Tuesday, January 20, 2009


C. S. Lewis presents us with two seemingly contradicting views of Love. The first is that of seriousness. Often we speak of love in hushed tones, with tightly held voices and whispers in our ears. We treat sex as a sacred rite, only for those who have attained the holy status of marriage. Rightly so, we do this. But, our fault perhaps lies in our in our secrecy of the issue. The church can often be too silent, allowing public institutions and locker room conversations to introduce young boys and girls to the birds and the bees. Sex and love is serious. It requires commitment, faithfulness, selfless giving. Love between two people is Eros, a romantic love that can experience at certain times the pleasures of Venus. It is the fact that a woman is a woman does not matter to a man. He simply desires to be with her. He longs for her person, not her as an object. This unity and commitment models that of Christ and his church. It is here that we find deep meaning and solemnity. Eros becomes serious, but only to an extent.

The second view of Eros is that of foolishness. Its physical act represented by Venus serves as a goddess who laughs at us. We seem to play a game of catch as catch can. Perhaps the foolishness of the Venus within Eros is that God has created our desire for Venus, the carnal side of love, as an appetite. It comes and goes. We are made fools chasing one another around, the moment right for one, but wrong for the other. Our appetite for sex perhaps reveals God’s playfulness in the matter. We are not meant to hide Eros in a closet and shove it under our beds. Rather it must be present and modeled in our lives. We must enjoy the Romantic side of Eros as well as the Venus side as an appreciation of Eros. God wants us to delight in each other within our marriage relationships.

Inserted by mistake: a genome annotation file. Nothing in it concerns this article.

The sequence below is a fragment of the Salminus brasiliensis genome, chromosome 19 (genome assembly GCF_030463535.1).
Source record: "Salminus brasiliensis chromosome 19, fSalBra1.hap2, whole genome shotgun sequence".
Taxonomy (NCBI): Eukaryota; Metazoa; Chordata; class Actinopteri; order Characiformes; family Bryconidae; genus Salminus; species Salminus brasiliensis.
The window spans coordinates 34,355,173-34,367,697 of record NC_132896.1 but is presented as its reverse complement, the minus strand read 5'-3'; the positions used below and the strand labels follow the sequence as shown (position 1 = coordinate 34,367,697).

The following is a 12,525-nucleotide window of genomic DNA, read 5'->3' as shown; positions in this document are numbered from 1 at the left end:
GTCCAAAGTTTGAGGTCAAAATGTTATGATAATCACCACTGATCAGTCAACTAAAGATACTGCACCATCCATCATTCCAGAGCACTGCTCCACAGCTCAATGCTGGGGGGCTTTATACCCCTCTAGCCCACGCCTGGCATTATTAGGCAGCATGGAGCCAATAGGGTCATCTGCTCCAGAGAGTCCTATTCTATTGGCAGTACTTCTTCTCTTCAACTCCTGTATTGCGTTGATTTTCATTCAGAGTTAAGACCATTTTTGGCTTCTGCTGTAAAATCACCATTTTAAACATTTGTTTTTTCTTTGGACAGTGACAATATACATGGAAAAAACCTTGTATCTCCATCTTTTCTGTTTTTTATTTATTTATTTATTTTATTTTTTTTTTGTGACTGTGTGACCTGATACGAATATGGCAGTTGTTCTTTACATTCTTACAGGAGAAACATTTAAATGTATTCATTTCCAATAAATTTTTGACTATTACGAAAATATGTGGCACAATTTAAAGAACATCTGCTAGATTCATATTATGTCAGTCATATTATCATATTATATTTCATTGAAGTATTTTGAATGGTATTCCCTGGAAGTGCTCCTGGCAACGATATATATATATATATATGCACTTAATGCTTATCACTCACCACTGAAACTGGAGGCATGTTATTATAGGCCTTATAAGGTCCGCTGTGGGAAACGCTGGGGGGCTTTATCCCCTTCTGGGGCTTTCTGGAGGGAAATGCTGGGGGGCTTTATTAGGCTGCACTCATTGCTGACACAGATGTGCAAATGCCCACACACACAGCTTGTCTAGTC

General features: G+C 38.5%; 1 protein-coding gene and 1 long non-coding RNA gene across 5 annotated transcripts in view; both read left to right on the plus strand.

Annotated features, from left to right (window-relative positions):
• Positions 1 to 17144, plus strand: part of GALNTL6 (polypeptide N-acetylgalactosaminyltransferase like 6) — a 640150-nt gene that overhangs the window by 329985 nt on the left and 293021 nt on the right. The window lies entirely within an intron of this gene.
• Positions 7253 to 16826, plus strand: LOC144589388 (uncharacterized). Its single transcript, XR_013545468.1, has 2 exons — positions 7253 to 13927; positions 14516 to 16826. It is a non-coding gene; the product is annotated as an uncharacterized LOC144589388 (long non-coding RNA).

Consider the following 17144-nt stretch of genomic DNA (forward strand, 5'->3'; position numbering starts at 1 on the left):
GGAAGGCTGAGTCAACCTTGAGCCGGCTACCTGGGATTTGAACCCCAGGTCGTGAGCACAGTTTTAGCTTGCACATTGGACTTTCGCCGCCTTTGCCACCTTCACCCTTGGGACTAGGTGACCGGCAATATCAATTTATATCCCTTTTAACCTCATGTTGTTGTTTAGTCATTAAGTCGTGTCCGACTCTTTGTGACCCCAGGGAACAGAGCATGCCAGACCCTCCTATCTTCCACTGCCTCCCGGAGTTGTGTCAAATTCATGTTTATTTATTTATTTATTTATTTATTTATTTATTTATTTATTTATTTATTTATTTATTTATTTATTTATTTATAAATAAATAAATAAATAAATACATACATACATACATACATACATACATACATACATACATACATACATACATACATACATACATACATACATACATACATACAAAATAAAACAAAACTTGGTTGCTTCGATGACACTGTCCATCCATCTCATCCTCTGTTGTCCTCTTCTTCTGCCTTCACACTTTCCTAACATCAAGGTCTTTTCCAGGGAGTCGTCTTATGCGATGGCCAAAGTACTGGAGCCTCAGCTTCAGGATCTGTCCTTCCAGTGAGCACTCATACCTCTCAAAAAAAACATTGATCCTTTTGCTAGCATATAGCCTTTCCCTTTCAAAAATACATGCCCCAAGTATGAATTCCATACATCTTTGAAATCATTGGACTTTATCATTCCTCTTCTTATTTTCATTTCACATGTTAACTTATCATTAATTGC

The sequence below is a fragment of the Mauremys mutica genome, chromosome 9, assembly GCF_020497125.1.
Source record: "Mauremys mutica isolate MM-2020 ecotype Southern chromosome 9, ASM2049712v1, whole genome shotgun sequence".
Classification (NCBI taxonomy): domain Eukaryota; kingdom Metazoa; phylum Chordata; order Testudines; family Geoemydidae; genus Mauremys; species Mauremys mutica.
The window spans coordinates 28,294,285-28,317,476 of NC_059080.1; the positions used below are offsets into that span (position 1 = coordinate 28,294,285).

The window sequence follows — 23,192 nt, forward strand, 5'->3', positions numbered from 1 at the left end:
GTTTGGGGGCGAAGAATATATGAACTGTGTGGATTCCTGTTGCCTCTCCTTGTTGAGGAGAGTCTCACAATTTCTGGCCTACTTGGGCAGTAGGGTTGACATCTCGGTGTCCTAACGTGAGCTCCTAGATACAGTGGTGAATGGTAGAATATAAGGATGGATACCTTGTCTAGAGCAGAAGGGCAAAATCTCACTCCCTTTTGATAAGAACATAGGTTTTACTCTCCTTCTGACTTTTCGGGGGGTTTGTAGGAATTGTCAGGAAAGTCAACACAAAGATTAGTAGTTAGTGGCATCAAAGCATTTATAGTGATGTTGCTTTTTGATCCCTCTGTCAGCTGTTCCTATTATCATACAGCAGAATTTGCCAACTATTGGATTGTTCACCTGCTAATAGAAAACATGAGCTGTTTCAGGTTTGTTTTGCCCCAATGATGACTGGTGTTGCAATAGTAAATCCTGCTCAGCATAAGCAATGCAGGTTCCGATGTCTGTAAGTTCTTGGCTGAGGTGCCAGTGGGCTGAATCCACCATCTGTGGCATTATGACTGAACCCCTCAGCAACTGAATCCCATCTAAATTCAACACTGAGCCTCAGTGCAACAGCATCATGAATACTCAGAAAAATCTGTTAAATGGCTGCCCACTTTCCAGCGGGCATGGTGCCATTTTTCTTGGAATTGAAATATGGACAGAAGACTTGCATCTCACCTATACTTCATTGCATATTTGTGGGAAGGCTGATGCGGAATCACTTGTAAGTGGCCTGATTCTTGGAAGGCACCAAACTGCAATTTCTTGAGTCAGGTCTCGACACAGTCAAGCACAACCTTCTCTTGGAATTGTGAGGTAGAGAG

C. S. Lewis points out some of the dangers of love, most specifically that of idolizing Venus. Our appetite for sex can make us worship sex. We become solely carnal creatures looking for the next opportunity for pleasure. We are so given into our physical passions that we forget the Romantic side of love. We forget that we are interacting with another human. Venus becomes selfish. We focus on receiving versus getting. We want our own moment of pleasure. This is when we are mistaken. By removing the seriousness of love and treating it solely as a game or all-consuming desire, we hurt ourselves and fail to represent true Eros. We are as C. S. Lewis puts it, youths who jump into a pond, but then don’t know what to do once they’re in the water. So, they just get out and find another pond to jump into and the cycle repeats itself. We become enchanted with love. We are in love with the idea of being love. There is no commitment, but fleeting passion, no consistency, but desire. We forget that Eros and love are a choice, not simply desires or a goddess we may worship.

What I found very interesting is C. S. Lewis’s notion of a man and woman in the state of Eros. The man and woman serve as representatives for all men and women. They become “Father Sky” and “Mother Earth,” the ultimate He and She. Both man and woman share equal roles. It is said that the man is considered the head of the house, but perhaps instead of looking at this concept as a symbol of status or hierarchy of power, we should see it as how a man must care for his wife. He must demonstrate love as Christ, the head, demonstrates to his church. It is a sacrificial love. He may be the head, but that does not mean his desires or needs are placed first. Instead, both have equal share and say.

C. S. Lewis compares Eros to a garden that must be tended. Just as a garden must be weeded and pruned, so do our relationships and love lives. This requires time, hard work, and energy. We must invest ourselves fully, not holding back. And, in addition, we must not plant seeds in the garden before the ground and garden itself is prepared. Perhaps C. S. Lewis is hinting that we should allow time for our relationships to mature. We must start as acquaintances, then friends, then partners. The ground must be ready before the garden can flourish, before Eros can occur.

1 comment:

  1. Dear Mark,

    I also Lewis comaprison of love as a garden! And I do agree that if the husband is as Christ is to the church NO woman in her right mind will oppose the headship!
    Furthermore, may I only suggest that you may want to finish all the readings and come also to the conclusion that 'Storge', Philia and finally 'Agape' love (not in your assigned readings but worth a discussion) should come above all? I.e. Learning to be like Christ and loving your own family, and learning to have and cultivate friendships should come before those of Eros or Venus? I.e. Agape > Storge > Philia > Eros > Venus?
    God Bless,
    A & P